Can you force your employees to be vaccinated against Covid?
The constitution provides for protection for employers and employees in this unprecedented situation
Workplaces were a place of terror in 2020 due to the physical and financial dangers posed by Covid-19. The slow rollout of vaccines means we can expect 2021 to be just as bad, if not worse.
Covid-19 is spreading much more rapidly now than ever before, too many people are still resisting the necessary safety measures and the economy continues to weaken seriously. The fact that SA’s government is severely hamstrung by anti-growth agendas does not inspire confidence that it can rescue the economy. And, to make matters even worse, money for state aid to businesses and workers has run out. This poses a major threat to those businesses that have managed to survive so far.
The only light at the end of the long, dark tunnel is a vaccine, but its slow rollout has dulled that light significantly. As a result, when the long-awaited vaccine is finally made available, business managers will want to ensure that it is are administered optimally and that all employees are vaccinated. By December 2021, when the government expects the vaccination programme to be completed, many businesses will be in dire economic straits and have very lean staff complements.
Should even 10% of staff refuse to be inoculated and several of those employees fall ill, management will face increased pressure, making it more difficult to run the company effectively as employees take sick leave or self-isolate.
In addition, clients who have not yet had the opportunity to be vaccinated will be at risk when they come into contact with the vaccine objectors.
For these reasons many employers will want to develop policies that require all employees to be vaccinated. However, the enforcement of such policies will be very problematic. There are constitutional reasons for this. Section 12(2)(b) of SA’s constitution gives every person the right to “... security in and control over their body”. In addition, section 15 gives everyone the freedom of religion. Thus, forcing an employee to be vaccinated under pain of disciplinary measures could, in certain circumstances, be argued to be in violation of the constitution.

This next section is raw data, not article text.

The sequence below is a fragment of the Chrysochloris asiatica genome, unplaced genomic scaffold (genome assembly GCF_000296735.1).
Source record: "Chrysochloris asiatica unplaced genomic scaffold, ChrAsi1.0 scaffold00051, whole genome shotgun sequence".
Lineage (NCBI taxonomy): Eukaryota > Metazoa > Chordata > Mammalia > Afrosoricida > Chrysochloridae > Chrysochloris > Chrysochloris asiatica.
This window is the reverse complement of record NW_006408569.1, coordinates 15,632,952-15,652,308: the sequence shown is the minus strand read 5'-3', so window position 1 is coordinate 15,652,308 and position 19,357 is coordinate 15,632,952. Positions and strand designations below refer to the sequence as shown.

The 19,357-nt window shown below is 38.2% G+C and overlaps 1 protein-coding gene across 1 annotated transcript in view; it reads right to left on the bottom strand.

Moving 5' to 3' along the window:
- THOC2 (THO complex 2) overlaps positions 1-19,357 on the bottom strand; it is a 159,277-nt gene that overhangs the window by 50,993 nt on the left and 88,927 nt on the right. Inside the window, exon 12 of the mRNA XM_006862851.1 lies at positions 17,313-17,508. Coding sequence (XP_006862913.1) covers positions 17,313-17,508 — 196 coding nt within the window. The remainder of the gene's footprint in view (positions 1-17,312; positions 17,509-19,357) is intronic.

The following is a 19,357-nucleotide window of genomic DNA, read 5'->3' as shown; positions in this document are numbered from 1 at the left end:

However, employers who are determined to enforce compulsory vaccinations could use sections 11 and 24 of the constitution in their defence. Section 11 gives everyone the right to life. As Covid-19 has caused so many deaths, vaccine objectors may pose a risk of spreading a deadly disease to people with whom they come into contact, and so their right to life would be infringed.
Section 24 gives everyone the right to a safe environment; and a workplace with unvaccinated people will not be safe. The Occupational Health and Safety Act stringently obligates employers to ensure a safe workplace.
These potentially conflicting constitutional provisions make forcing employees to accept vaccination highly contentious, with the bulk of advice on this issue leaning towards a cautious approach.
Employers should be aware of section 36 of the constitution, which provides that, under certain circumstances, the constitutional rights of people may be limited when taking into account factors such as the nature of the right and the importance of the purpose of the limitation.
In addition, the table of non-derogable rights in the constitution includes neither the right to freedom of religion nor to security or control over one’s body. This means that it is legally possible to derogate from or to limit these rights if the reason for doing so is strong enough.
The challenge will be to convince a court that, under the circumstances, the rights of an individual to refuse the vaccine are outweighed by other constitutional rights and/or other priorities such the provision of a safe workplace. Enforcement of a Covid-19 vaccination is a new issue so there is no court precedent.
In the end, an employer who considers forcing employees to get inoculated will first have to get expert advice on whether prevailing circumstances would justify such a drastic step. There would, at least, need to be a clear and present danger to workplace employees who are not vaccinated.
For labour relations and legal reasons, it would be prudent to get employees to agree to be vaccinated through the use of education and non-coercive persuasion. Where this fails, and where it is viable, the employer could consider arranging for objectors to work from home or place them in locations that reduce the risk of transmission, while also enforcing the normal workplace safety restrictions.
• Israelstam is CEO of Labour Law Management Consulting.
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